Recruiting for the Great War
In September 1914, two months after the outbreak of the Great War, the British Prime Minister Herbert Asquith travelled to Dublin in order to appeal to the Irish to enlist and fight for peace. Standing alongside him in the Mansion House was John Redmond, M.P., leader of the Irish Parliamentary Party. The publicity given to the meeting was the start of the official recruitment process even though thousands of Irishmen were already part of the British war effort; these were the soldiers of the British Expeditionary Force which was rapidly dispatched to France as soon as war was declared.
In Mayo, recruitment was at first very slow until November 1914 when twenty-five young men from Ballinrobe enlisted. Twenty of them were members of the local corps of Irish Volunteers and their decision to enlist attracted a lot more men from around the county. It's estimated that by March 1915 over a thousand men from Mayo had enlisted.
Recruitment Offices were set up all over Mayo. In Castlebar, the local Post Office on Church Hill (Mountain View) was used as an Office.
A Central Council for the Organisation of Recruiting in Ireland was created in 1914, to be replaced in April 1915, by the Department of Recruiting in Ireland. Neither managed to sustain the initial surge in recruitment achieved in the first six months of the war. It is estimated that 45% of total enlistments were made between the 4th August 1914 and the end of April 1915.
(Callan, P, 'Voluntary Recruiting for the British Army in Ireland during the First World War', PhD Thesis, UCD, 1984)
The Marquis of Sligo, His Majesty's Lieutenant for County Mayo formed a Central Recruitment Committee for the county and a Sub Committee for each of the four Parliamentary divisions. The constitution of the Committees was sent out by John Garvey, D.L. Ballina, who held the office of Controller of Recruiting for Mayo, to be read out at meetings of Mayo County Council and at the various District and Urban District Councils.
In early 1915, Captain (later Major) Nicholas J. Balfe was appointed Recruitment Officer for Connaught and immediately visited the main towns to enlist as many men as he could.
In April 1915, one of his first meetings was held in the Main Street of Castlebar in which a very large crowd attended. Mr. A.C. Larminie, J.P., Castlebar UDC presided and there was also speeches by Mr. T.S. Moclair, Mayo County Councillor. Following this, several meetings were held in Castlebar Town Hall when cinematograph war pictures were also shown.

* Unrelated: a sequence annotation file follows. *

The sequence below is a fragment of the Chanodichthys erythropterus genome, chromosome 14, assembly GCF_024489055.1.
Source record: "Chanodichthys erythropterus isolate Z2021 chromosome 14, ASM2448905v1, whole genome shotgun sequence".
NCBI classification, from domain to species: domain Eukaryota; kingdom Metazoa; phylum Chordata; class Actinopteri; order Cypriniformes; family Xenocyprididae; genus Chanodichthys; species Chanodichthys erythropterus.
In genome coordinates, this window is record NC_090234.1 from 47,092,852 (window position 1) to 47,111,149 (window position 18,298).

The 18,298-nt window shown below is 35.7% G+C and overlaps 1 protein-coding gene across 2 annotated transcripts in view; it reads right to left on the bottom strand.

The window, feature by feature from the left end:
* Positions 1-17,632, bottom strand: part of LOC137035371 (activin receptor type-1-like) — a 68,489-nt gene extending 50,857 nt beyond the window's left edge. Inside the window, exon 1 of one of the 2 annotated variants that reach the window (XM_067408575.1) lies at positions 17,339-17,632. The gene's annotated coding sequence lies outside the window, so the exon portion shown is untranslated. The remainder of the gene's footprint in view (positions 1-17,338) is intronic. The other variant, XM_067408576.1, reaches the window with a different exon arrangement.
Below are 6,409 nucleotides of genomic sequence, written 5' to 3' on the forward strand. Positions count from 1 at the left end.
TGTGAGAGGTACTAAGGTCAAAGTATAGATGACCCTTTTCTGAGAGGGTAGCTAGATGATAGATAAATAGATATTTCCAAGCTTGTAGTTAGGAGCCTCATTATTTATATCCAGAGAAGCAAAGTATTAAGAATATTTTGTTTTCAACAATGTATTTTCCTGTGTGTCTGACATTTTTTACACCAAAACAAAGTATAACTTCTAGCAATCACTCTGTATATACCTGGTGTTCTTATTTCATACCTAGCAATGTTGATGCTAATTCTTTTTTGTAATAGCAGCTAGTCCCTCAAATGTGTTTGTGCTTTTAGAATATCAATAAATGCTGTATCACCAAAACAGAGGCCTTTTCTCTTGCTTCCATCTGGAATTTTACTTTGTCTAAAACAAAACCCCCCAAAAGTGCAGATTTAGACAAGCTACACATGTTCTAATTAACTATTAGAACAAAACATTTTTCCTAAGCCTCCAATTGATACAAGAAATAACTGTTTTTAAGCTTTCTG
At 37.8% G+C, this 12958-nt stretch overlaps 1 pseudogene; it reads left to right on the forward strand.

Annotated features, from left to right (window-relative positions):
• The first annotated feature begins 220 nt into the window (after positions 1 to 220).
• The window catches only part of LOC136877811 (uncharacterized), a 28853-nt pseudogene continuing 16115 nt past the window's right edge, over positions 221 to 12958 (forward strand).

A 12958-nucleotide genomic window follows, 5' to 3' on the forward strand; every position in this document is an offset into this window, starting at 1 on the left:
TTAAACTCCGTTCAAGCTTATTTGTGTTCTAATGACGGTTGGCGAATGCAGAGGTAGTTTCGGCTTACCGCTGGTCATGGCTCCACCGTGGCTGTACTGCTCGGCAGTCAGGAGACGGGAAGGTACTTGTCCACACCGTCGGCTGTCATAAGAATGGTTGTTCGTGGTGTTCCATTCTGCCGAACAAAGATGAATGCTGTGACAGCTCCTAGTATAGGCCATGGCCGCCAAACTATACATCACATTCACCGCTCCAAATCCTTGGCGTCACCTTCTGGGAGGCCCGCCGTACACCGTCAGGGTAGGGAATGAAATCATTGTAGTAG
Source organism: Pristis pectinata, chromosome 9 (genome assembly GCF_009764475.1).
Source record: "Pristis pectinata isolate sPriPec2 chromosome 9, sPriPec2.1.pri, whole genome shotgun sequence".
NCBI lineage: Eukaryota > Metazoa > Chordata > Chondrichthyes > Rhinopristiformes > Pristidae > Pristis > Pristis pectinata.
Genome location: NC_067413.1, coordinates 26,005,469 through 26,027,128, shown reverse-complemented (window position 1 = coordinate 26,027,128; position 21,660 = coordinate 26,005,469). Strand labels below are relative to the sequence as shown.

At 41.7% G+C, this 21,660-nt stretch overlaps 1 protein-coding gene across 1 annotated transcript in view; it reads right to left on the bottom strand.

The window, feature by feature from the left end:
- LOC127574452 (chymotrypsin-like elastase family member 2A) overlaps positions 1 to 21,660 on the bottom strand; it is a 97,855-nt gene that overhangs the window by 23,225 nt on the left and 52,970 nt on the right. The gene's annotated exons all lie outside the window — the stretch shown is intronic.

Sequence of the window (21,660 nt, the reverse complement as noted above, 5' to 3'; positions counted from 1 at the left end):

In September 1915, Lord Wimborne, the Lord Lieutenant of Ireland became the Director General of Recruiting in Ireland and immediately conducted a tour of the country in order to boost the numbers of men enlisting. His tour coincided with a national reduction in the numbers enlisting. From a height of over 50,000 who enlisted country-wide from August 1914 to February 1915, numbers had fallen to just over 25,000 from February 1915 to August 1915.
Jeffrey, Keith, Ireland & the Great War, Cambridge Press, 2000
In March 1916, a Recruiting Conference was held in the Town Hall, Castlebar for the purpose of considering the Lord Lieutenant's new scheme for obtaining recruits and appointing sub-committees to carry it into effect.
The new scheme provided for the appointment of two paid recruiters - one military and one civilian for each market town in the county. Suitable soldiers from the County Battalion would be sent to help the paid recruiters in the distribution of literature and in the canvassing of recruitable men. The scheme also provided for the establishment of a County Ladies' Recruiting Committee and a similar Recruiting Committee of both sexes in each parish of the county.
Framed Certificates of Honour were issued to all men who enlisted and were presented to their relatives. They were used as a tool of persuasion and usually took place at recruitment meetings in order to maximise their use.
There is no agreement on the total number of Irish soldiers who served in the British Army and Navy in the First World War. Professor Keith Jeffery, Queen's University, Belfast gives a figure of 210,000. There appears to be a consensus that at least 35,000 died though the figure on the National War Memorial is 49,400.About 140,000 enlisted in Ireland during the war. The increase in 1918 is worth noting. The first year total of Irish recruits exceeded the total of the remaining three years of the War.